Origins ANTARCTICA, Scientific Journeys from McMurdo to the Pole
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Ice Cores
Secrets in the Ice

Just as geologists reconstruct the Earth's past by looking at layers of rock, Antarctic researchers examine layers of ancient ice to discover the secrets of polar history.

Driving hollow tubes as far as 10,000 feet below the surface, scientists retrieve long, layered cylinders of ice, usually about three inches in diameter. These "ice cores" contain compounds that were in the air when the snow that formed them originally fell, as well as everything from dust to radioactive particles.

By analyzing the contents of ice cores, researchers can learn a lot about the environment. Alternating bands of light and dark ice, for instance, correspond to changes in the seasons, and help scientists construct a year-by-year record of changes in local climate, sea level, solar radiation, and chemistry dating back hundreds of thousands of years.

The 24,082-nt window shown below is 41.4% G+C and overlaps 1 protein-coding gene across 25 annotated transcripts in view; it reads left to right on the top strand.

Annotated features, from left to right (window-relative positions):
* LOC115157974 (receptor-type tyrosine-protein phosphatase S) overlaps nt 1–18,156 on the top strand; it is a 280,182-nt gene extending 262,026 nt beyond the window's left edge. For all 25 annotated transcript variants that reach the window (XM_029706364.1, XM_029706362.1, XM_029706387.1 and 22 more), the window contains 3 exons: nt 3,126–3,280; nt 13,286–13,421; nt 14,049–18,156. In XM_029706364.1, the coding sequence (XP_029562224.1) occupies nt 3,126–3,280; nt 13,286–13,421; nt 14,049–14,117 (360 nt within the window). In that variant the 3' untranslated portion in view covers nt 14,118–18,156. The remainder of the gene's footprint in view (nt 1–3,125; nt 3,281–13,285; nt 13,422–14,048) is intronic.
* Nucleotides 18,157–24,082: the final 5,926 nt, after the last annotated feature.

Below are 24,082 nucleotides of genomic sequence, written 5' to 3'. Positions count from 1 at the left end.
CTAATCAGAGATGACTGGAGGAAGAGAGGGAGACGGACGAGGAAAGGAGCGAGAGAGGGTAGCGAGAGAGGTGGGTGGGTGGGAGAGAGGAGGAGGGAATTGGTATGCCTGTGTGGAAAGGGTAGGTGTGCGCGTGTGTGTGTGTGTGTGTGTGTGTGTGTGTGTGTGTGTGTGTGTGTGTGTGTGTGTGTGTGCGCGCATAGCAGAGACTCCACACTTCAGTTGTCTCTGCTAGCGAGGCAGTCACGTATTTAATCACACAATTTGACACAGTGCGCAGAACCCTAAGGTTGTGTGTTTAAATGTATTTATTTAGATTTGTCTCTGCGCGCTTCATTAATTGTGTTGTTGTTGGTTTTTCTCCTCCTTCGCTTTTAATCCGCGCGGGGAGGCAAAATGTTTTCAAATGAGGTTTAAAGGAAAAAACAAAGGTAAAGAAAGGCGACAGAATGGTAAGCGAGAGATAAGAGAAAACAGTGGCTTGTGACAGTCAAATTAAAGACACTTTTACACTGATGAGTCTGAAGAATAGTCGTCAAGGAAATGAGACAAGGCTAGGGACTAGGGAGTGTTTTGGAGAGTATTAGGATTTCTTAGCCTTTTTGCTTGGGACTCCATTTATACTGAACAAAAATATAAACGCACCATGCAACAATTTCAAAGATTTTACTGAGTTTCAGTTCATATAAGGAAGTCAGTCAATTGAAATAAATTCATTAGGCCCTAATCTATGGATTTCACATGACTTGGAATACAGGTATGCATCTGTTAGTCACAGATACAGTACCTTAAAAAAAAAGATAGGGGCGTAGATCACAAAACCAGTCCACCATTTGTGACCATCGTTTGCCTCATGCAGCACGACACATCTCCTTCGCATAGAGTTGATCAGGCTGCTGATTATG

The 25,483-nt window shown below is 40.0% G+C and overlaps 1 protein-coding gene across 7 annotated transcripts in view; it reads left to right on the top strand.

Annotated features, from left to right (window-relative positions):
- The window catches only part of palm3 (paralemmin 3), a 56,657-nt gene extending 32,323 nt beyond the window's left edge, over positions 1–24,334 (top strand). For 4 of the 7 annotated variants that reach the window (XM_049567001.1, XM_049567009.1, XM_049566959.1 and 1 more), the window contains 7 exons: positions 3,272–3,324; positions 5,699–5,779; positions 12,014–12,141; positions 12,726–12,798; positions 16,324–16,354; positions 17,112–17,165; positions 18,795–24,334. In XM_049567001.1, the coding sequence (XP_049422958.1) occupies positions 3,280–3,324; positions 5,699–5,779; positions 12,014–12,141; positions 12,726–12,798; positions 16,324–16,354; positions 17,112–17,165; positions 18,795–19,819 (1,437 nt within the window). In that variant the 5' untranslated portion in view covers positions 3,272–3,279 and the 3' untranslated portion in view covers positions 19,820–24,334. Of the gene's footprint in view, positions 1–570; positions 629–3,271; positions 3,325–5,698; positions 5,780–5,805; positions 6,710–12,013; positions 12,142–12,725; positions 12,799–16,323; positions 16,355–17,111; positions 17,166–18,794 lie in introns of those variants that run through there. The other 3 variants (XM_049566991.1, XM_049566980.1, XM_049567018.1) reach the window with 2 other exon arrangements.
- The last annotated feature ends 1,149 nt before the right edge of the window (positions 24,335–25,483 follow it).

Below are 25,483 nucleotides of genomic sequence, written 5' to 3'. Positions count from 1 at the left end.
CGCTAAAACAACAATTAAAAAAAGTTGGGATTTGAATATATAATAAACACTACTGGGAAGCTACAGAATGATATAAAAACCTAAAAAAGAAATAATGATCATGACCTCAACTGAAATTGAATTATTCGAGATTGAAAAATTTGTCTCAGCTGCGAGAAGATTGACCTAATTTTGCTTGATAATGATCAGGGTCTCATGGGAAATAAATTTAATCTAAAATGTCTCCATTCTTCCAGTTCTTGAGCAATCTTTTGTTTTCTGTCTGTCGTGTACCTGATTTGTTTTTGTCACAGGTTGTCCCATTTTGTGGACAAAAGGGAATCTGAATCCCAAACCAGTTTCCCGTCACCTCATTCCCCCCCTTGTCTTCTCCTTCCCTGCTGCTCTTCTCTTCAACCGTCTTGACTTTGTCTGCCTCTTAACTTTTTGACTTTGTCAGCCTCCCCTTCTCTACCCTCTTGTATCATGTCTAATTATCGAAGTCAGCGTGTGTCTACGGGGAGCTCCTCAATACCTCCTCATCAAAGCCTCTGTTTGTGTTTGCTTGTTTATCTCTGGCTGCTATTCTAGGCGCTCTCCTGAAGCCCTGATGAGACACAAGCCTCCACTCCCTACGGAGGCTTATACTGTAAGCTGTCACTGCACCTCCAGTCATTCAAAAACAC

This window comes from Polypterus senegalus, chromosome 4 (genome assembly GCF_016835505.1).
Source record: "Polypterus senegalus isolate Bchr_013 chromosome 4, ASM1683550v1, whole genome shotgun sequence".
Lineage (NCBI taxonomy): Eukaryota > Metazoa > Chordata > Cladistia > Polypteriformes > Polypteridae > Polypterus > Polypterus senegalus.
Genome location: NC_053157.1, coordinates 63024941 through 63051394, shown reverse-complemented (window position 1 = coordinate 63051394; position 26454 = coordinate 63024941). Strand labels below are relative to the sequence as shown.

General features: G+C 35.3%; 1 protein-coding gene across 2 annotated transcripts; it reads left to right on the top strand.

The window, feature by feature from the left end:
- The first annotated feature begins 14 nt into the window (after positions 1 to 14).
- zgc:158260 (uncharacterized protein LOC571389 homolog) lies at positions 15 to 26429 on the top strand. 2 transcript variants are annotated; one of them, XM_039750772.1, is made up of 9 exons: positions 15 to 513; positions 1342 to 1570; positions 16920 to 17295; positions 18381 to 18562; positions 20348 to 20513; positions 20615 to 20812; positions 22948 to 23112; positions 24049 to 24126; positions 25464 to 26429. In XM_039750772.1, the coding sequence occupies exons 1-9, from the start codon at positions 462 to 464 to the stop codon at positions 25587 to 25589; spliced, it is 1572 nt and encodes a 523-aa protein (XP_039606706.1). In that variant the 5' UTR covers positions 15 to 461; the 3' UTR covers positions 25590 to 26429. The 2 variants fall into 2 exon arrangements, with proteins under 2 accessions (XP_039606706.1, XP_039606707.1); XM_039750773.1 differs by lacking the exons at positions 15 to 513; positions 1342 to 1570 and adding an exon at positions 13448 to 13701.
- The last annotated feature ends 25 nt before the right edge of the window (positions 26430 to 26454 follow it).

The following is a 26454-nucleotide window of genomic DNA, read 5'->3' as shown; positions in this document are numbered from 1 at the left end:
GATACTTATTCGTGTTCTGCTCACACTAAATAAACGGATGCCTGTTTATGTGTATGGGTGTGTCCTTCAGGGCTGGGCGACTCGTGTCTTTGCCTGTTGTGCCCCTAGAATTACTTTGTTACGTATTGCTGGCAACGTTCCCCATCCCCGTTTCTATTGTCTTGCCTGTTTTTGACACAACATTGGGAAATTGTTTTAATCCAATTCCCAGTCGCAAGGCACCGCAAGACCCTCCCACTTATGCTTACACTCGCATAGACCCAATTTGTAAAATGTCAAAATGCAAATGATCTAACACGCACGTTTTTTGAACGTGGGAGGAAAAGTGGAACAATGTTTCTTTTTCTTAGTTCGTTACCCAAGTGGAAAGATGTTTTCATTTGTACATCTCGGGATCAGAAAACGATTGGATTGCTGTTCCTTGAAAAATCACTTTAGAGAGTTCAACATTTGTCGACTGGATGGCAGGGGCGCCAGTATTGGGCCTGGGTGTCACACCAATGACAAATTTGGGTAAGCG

Ice cores from Antarctica have also recorded ecological events that took place thousands of miles away. Some contain evidence of a volcanic eruption that occurred in Indonesia about 73,000 years ago, and samples taken after 1986 showed radioactive traces from the explosion of the Chernobyl nuclear power station in the Ukraine.

To find out more about ice cores
follow these links to activities, information, and timelines:

Stories in the Ice—from a Nova expedition:

Secrets of the Ice—Ice cores science performed by the International Trans-Antarctic Scientific Expedition:

ice cores
Cutting an ice core.

ice cores
Scientist holding up an ice core.

Origins Exploratorium ANTARCTICA


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